You connect your Printrbot, click "run" or "start" in your software, only to watch your hot end dive right into the bed and drag itself in circles. It can be very frustrating. The good news is that the probe is probably functional. Try these troubleshooting steps to identify the problem.
1. Make sure that the probe is properly calibrated. If you have not gone through this process, please do so. Calibration is ABSOLUTELY necessary for your bot to function properly.
- Click here for a video tutorial on calibrating your Auto-Leveling Probe.
- Using Cura to Calibrate Your Auto-Leveling Probe - Printrbot Play
- Using Cura to Calibrate Your Auto-Leveling Probe - Printrbot Simple
- Using Cura to Calibrate the Auto-Leveling Probe on Your Printrbot Plus
2. Check for mechanical problems. For instance, if the Z coupler is not securely attached to both the motor shaft and the threaded rod, the motor will spin without raising the print head. The threaded rod should also be securely pressed to the motor shaft by the Z coupler.
Other possible mechanical solutions
- Power your bot on. Hold something metal (screw driver, knife blade, etc) directly under the end of the probe and see if the light on the top of the probe lights up.
- Check your probe extension wire. Always match the wires from the plug end of the cables (as if the probe were being plugged straight into the board) before plugging them together. Do not just assume that matching the colors is the correct way. In the picture below, you would actually connect the black cable on the left plug into the red wire on the right plug.
- Check your wiring for fatigue or a stress point. Move the extruder just above the bed close enough for the light on the probe to turn on. Move the bot around as well as the bundle of wiring coming off the extruder and see if the light goes out at any point. It it does, find the break in the wire and replace the part.
- Make sure that the probe has not moved over time. Through movement and vibration, the probe may have shifted after the nuts holding have loosened. You may need to tighten those nuts and re-calibrate your Z probe.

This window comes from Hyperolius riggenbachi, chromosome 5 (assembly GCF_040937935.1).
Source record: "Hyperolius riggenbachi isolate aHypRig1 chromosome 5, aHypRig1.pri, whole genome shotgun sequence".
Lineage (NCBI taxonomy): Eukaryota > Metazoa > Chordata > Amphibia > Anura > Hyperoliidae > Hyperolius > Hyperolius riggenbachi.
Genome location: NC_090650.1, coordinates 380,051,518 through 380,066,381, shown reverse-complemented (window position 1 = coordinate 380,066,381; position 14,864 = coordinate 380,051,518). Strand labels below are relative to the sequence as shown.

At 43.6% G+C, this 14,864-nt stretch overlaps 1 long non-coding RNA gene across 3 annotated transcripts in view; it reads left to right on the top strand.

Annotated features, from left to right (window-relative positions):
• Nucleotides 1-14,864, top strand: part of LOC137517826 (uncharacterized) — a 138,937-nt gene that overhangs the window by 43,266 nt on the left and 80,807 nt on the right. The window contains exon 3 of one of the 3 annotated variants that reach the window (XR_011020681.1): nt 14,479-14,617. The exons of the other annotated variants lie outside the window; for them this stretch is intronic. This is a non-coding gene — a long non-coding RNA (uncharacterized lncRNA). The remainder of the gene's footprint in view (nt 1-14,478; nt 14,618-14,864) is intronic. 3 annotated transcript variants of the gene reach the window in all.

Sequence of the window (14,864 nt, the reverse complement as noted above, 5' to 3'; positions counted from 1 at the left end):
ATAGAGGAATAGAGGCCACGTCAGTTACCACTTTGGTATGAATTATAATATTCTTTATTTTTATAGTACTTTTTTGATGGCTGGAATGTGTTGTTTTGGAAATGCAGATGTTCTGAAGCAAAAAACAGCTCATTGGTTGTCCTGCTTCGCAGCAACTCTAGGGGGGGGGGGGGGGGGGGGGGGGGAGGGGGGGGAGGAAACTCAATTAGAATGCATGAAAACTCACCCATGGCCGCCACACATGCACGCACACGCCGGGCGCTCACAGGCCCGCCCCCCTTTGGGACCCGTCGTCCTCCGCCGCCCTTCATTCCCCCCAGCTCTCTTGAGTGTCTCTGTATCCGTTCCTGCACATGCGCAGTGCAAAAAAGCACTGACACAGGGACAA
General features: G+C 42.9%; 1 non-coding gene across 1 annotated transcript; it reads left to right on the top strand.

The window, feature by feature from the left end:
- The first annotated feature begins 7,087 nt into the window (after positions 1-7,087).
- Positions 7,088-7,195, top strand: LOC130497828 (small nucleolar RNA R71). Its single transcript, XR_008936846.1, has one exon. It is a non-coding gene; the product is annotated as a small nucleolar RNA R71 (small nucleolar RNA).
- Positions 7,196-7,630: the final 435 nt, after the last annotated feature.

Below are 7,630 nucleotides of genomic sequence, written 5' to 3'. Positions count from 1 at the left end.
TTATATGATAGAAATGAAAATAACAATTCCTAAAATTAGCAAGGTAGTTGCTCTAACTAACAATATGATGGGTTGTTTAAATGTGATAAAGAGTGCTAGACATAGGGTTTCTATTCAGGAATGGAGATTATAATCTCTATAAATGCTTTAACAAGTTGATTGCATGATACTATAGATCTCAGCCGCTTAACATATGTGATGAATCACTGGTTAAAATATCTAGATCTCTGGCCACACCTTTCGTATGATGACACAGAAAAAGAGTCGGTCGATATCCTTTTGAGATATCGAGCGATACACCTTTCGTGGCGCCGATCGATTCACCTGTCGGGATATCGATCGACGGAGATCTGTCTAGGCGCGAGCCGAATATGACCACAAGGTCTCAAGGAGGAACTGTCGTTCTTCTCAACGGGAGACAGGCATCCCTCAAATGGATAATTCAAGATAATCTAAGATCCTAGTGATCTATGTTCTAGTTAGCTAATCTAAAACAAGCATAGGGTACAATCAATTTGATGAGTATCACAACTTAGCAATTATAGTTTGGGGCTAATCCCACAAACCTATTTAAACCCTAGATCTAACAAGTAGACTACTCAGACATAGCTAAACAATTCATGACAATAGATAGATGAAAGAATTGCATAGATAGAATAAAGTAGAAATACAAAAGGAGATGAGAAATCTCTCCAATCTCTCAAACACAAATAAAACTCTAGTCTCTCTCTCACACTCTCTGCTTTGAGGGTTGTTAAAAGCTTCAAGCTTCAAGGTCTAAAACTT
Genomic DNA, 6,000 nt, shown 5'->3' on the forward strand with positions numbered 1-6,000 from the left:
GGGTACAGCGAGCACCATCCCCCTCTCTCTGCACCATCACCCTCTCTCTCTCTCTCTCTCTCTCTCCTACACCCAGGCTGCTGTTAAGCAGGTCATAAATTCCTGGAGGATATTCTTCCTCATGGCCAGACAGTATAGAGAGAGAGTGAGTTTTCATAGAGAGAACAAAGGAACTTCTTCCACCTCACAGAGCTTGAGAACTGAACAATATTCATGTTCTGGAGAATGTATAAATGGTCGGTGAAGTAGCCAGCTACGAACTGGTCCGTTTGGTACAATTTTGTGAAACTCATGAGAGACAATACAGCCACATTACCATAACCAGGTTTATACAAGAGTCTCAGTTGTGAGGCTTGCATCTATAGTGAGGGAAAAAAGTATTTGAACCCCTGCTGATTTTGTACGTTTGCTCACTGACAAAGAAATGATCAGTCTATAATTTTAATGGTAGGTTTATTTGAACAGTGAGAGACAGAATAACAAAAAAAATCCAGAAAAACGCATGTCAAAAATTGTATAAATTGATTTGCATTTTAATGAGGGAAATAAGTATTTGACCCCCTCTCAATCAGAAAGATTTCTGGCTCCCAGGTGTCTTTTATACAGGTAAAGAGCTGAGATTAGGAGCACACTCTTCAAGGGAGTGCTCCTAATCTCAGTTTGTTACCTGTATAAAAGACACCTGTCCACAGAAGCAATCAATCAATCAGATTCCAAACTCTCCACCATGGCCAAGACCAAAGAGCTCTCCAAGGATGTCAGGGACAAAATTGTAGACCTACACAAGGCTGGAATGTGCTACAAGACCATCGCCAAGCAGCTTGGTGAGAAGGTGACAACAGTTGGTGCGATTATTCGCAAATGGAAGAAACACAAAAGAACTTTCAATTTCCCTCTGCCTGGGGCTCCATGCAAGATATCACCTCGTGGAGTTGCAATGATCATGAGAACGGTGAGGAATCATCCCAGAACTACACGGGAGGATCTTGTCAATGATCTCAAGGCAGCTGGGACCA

- Also check to make sure you hot end is not loose. If your hot end is not secure, it might drop far enough to make contact with the bed.
- If you have a Rev F board, make sure the probe voltage select jumper (pin connector) is in the right location or not missing.
3. Perhaps the problem is in your software settings. Download the gcode file (FirstCube.g) attached to this article and use it for testing/calibration. By using pre-generated gcode, you take your own settings out of the equation, to further isolate the problem. If you run the "FirstCube.g" and see the same behavior, you can begin to focus on more mechanical issues (wire fatigue, mis-wired connection, faulty part, etc).
4. Speaking of gcode, make sure that you are adding the right settings into your start G-Code when slicing. You need to add a homing feature (G28 X0 Y0 Z0). This will start your printer moving to the home position on all three axis. You not only need this to print your object from the right spot, but this also brings your probe close enough to the bed for it to read the metal. The second thing you want to add to your start G-Code is the probing feature (G29). This will command it to probe the bed in three locations in order to find the plane the bed sits on. If this is not done, it can cause the same issue of running into the bed or it will not be working properly.
Check this in Cura/Start-End-GCode